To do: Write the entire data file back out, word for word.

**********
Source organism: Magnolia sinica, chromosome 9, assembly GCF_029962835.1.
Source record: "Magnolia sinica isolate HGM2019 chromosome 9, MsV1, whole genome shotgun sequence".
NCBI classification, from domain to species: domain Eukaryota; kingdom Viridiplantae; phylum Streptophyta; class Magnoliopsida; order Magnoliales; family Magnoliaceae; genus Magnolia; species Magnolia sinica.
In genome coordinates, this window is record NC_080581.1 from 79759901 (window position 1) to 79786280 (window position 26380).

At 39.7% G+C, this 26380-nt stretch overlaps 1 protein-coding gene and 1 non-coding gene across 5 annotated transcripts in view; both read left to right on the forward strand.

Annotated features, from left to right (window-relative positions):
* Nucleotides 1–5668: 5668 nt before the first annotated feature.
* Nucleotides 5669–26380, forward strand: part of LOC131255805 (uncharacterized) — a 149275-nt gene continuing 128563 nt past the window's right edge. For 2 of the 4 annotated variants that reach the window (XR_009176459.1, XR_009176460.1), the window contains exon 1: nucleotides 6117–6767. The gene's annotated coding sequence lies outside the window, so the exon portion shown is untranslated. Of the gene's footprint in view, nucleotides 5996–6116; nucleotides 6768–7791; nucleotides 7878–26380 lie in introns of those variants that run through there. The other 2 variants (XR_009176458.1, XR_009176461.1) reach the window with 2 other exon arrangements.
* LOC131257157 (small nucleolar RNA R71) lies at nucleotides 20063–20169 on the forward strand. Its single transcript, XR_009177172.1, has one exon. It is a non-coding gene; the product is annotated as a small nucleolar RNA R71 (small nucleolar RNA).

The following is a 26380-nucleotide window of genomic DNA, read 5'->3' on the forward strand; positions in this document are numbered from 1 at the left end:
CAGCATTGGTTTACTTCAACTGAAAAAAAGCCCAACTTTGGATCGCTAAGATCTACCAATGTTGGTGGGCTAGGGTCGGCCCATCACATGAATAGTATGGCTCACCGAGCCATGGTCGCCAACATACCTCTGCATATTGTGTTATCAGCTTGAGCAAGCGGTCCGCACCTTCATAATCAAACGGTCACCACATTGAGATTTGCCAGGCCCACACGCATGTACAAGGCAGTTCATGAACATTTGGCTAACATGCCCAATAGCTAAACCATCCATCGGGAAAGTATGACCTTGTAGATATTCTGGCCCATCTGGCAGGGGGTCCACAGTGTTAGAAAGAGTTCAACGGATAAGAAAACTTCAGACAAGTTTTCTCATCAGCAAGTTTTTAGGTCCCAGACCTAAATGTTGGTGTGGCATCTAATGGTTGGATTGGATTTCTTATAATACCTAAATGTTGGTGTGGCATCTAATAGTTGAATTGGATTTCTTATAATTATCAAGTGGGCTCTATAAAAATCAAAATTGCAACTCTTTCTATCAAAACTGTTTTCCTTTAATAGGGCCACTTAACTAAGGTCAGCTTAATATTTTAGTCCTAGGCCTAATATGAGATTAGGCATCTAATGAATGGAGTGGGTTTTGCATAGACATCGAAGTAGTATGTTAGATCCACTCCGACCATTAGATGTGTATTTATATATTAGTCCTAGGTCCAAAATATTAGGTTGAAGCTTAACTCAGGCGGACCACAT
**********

Source organism: Magnolia sinica, chromosome 9, assembly GCF_029962835.1.
Source record: "Magnolia sinica isolate HGM2019 chromosome 9, MsV1, whole genome shotgun sequence".
NCBI classification, from domain to species: domain Eukaryota; kingdom Viridiplantae; phylum Streptophyta; class Magnoliopsida; order Magnoliales; family Magnoliaceae; genus Magnolia; species Magnolia sinica.
In genome coordinates, this window is record NC_080581.1 from 79759901 (window position 1) to 79786280 (window position 26380).

At 39.7% G+C, this 26380-nt stretch overlaps 1 protein-coding gene and 1 non-coding gene across 5 annotated transcripts in view; both read left to right on the forward strand.

Annotated features, from left to right (window-relative positions):
* Nucleotides 1–5668: 5668 nt before the first annotated feature.
* Nucleotides 5669–26380, forward strand: part of LOC131255805 (uncharacterized) — a 149275-nt gene continuing 128563 nt past the window's right edge. For 2 of the 4 annotated variants that reach the window (XR_009176459.1, XR_009176460.1), the window contains exon 1: nucleotides 6117–6767. The gene's annotated coding sequence lies outside the window, so the exon portion shown is untranslated. Of the gene's footprint in view, nucleotides 5996–6116; nucleotides 6768–7791; nucleotides 7878–26380 lie in introns of those variants that run through there. The other 2 variants (XR_009176458.1, XR_009176461.1) reach the window with 2 other exon arrangements.
* LOC131257157 (small nucleolar RNA R71) lies at nucleotides 20063–20169 on the forward strand. Its single transcript, XR_009177172.1, has one exon. It is a non-coding gene; the product is annotated as a small nucleolar RNA R71 (small nucleolar RNA).

The following is a 26380-nucleotide window of genomic DNA, read 5'->3' on the forward strand; positions in this document are numbered from 1 at the left end:
CAGCATTGGTTTACTTCAACTGAAAAAAAGCCCAACTTTGGATCGCTAAGATCTACCAATGTTGGTGGGCTAGGGTCGGCCCATCACATGAATAGTATGGCTCACCGAGCCATGGTCGCCAACATACCTCTGCATATTGTGTTATCAGCTTGAGCAAGCGGTCCGCACCTTCATAATCAAACGGTCACCACATTGAGATTTGCCAGGCCCACACGCATGTACAAGGCAGTTCATGAACATTTGGCTAACATGCCCAATAGCTAAACCATCCATCGGGAAAGTATGACCTTGTAGATATTCTGGCCCATCTGGCAGGGGGTCCACAGTGTTAGAAAGAGTTCAACGGATAAGAAAACTTCAGACAAGTTTTCTCATCAGCAAGTTTTTAGGTCCCAGACCTAAATGTTGGTGTGGCATCTAATGGTTGGATTGGATTTCTTATAATACCTAAATGTTGGTGTGGCATCTAATAGTTGAATTGGATTTCTTATAATTATCAAGTGGGCTCTATAAAAATCAAAATTGCAACTCTTTCTATCAAAACTGTTTTCCTTTAATAGGGCCACTTAACTAAGGTCAGCTTAATATTTTAGTCCTAGGCCTAATATGAGATTAGGCATCTAATGAATGGAGTGGGTTTTGCATAGACATCGAAGTAGTATGTTAGATCCACTCCGACCATTAGATGTGTATTTATATATTAGTCCTAGGTCCAAAATATTAGGTTGAAGCTTAACTCAGGCGGACCACAT